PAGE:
The Basics of Vehicle Safety Maintenance
Written by Staff Writer
No matter how well you drive, you are not safe unless your vehicle is in good condition. You keep your vehicle in good condition by having the vehicle properly maintained. If it is not, your car could fail you at a critical moment, and you could be in a serious crash. Read your automobile owner's manual carefully to become familiar with your vehicle's maintenance schedule and requirements. Maintenance regimes vary widely from one vehicle to another.
What parts of the vehicle should be properly maintained?
Virtually all of your vehicle's mechanical systems can affect fuel efficiency if not properly maintained. Follow the manufacturer's recommendations for checking the engine, cooling and ignition system, brakes, drive train and emission-control system. You should consider your vehicle from front to back, bottom to top.
Make sure that all of your lights work and that your light lenses are clean. Check headlights, taillights, directional signals, and interior lights.
Windshields are made out of laminated safety glass which reduces transmission of high frequency sound and blocks 97 percent of ultraviolet radiation. A thin layer of flexible clear plastic film (PVB) is sandwiched between two or more pieces of glass. This plastic film serves to hold the glass in place. If the glass breaks, the film helps lessen injuries which could be caused by flying glass. This structure also affords protection for those inside the vehicle by obstructing possible projectiles from entering the vehicle through the windshield.
If your vehicle has tinted windows, check with your local law enforcement agency to make sure it is in compliance with state sunshading specifications.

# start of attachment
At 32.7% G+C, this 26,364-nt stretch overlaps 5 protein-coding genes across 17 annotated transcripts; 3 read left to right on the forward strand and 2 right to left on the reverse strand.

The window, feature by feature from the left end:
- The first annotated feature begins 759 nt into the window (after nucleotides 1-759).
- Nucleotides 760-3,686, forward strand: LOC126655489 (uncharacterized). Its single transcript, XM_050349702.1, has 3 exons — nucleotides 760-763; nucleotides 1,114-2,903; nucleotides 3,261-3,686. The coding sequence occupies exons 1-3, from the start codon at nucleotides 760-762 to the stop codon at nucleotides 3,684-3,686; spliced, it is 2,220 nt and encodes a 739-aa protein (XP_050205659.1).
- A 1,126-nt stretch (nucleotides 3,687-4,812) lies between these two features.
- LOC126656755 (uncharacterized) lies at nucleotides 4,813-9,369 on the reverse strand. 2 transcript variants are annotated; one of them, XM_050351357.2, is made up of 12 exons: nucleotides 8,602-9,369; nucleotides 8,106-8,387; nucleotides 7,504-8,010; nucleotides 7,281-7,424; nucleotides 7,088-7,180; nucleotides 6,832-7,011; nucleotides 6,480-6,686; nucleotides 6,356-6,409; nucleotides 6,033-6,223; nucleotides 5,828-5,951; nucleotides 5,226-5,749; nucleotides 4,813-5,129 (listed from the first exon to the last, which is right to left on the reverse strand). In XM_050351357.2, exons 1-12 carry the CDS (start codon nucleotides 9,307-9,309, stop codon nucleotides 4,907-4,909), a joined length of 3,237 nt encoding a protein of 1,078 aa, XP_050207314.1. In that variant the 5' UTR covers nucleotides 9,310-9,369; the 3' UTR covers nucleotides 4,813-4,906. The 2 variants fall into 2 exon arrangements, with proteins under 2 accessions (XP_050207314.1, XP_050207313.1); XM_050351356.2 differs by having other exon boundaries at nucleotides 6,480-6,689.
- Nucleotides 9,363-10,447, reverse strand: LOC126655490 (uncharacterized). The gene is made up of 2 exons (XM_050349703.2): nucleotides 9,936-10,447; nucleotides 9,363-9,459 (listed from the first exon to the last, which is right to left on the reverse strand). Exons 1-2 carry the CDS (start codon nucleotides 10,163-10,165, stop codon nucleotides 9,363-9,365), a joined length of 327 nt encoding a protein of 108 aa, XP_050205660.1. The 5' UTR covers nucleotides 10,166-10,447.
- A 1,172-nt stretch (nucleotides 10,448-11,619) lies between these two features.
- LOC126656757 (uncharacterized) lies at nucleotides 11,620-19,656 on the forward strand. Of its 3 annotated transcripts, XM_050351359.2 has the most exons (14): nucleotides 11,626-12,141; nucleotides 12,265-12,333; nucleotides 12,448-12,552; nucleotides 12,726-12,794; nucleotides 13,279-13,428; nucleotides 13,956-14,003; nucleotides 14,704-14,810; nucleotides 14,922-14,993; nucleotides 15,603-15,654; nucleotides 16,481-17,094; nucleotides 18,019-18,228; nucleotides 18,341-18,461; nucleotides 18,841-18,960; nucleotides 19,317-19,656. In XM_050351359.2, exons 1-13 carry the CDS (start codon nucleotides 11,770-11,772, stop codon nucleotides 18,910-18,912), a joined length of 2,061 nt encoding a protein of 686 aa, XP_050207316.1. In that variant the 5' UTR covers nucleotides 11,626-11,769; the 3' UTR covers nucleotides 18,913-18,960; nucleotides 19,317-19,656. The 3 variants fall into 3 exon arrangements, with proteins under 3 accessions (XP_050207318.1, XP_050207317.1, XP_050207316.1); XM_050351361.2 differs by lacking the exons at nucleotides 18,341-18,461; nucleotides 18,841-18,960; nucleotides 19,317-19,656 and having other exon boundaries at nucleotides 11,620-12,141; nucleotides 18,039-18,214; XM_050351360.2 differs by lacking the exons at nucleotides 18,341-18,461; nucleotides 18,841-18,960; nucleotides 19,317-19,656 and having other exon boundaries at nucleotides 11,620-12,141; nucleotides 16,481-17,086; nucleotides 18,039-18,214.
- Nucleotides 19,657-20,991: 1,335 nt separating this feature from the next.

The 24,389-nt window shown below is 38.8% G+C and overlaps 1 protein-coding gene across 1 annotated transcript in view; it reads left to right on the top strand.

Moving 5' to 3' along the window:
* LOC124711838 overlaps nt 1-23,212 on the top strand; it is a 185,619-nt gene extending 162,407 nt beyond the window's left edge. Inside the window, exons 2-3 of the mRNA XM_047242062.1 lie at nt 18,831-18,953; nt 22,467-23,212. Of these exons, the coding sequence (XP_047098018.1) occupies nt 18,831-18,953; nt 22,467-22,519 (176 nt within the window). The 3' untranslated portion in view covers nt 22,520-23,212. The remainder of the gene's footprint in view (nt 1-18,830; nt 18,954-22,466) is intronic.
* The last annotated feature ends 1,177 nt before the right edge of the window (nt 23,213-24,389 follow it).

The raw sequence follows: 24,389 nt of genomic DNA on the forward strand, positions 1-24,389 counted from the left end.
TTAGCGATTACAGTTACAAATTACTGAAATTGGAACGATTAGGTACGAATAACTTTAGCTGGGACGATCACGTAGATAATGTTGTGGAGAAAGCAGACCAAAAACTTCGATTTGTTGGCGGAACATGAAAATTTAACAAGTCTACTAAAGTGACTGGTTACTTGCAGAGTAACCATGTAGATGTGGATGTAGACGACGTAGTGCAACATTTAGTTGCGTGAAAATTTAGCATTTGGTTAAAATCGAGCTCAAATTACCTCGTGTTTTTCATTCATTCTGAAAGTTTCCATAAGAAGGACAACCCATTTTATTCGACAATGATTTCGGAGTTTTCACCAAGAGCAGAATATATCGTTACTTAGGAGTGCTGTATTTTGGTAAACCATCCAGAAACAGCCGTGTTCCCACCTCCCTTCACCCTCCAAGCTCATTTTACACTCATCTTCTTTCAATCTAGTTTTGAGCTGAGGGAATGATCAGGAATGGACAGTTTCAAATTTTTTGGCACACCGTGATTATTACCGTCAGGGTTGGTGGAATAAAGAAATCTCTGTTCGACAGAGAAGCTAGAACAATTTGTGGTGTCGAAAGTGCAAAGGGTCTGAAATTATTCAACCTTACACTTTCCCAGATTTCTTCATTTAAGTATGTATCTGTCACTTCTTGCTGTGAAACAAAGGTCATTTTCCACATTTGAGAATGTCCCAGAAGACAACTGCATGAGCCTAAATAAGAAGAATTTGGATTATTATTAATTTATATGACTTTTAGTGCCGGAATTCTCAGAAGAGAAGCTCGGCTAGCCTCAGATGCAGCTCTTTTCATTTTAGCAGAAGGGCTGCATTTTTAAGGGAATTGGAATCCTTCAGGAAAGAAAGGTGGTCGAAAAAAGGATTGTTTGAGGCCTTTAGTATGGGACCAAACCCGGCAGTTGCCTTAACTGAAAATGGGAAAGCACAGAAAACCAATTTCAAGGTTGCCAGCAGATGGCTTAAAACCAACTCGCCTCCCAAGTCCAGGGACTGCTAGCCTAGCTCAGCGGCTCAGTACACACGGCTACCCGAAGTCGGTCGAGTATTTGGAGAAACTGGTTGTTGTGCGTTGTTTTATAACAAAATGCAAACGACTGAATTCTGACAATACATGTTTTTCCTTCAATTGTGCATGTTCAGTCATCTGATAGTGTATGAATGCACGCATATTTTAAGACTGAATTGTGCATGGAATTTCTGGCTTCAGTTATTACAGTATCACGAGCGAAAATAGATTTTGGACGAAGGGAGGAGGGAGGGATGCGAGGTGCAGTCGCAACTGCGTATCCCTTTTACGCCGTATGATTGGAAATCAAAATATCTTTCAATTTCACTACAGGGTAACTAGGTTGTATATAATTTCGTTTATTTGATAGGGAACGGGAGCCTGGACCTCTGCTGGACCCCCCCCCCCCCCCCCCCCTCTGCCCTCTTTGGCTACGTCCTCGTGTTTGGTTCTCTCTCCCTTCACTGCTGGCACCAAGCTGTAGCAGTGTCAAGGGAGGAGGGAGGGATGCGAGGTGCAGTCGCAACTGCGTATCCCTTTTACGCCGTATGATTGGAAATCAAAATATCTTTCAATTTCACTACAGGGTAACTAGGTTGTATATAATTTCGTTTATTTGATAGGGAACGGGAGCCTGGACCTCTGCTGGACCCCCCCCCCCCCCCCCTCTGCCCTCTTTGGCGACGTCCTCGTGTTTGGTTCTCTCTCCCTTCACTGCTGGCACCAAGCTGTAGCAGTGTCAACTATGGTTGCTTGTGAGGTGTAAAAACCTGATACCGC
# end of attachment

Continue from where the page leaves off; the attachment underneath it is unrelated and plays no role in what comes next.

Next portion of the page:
It may surprise you to know that the first windshield wipers invented were operated manually. The driver had to physically move a lever back and forth inside the car. Today, of course, windshield wipers work electrically. Some vehicles (especially SUV types) have windshield wipers on the rear window as well. Some vehicles even have windshield wipers on the headlights.
Wiper blades work like squeegees. A thin rubber strip is attached to the blade arm which is swept across the windshield to wipe away the water. A rubber on new blades is clean and smooth so that water can be wiped away. As blades age and become worn, the seal against the window lessens due to nicks or cracks in the rubber or from becoming brittle with age. Worn blades can leave streaks on the windshield that interferes with driver visibility. It is important to clean wiper blades to remove any dirt buildup. Your vehicle's windshield washer system will help keep the windshield and the wipers clean. Wiping the rubber edge with window cleaner until clean may prolong the blade's life. When you notice any change in visibility due to the wiper's performance, replace them with new.
It is important to keep your windshield clean on the inside as well as on the outside. Dirt builds up on the inside that can affect visibility as well.
All vehicles should be equipped with one rearview mirror mounted inside the vehicle that allows a view to the rear of at least 200 feet. A rearview mirror should also be placed on each side of the vehicle mounted on the outside of the vehicle's front doorframes. Make sure that your mirrors are clean and pointed in the correct direction. The mirrors are designed to assist drivers in keeping track of traffic around their vehicles.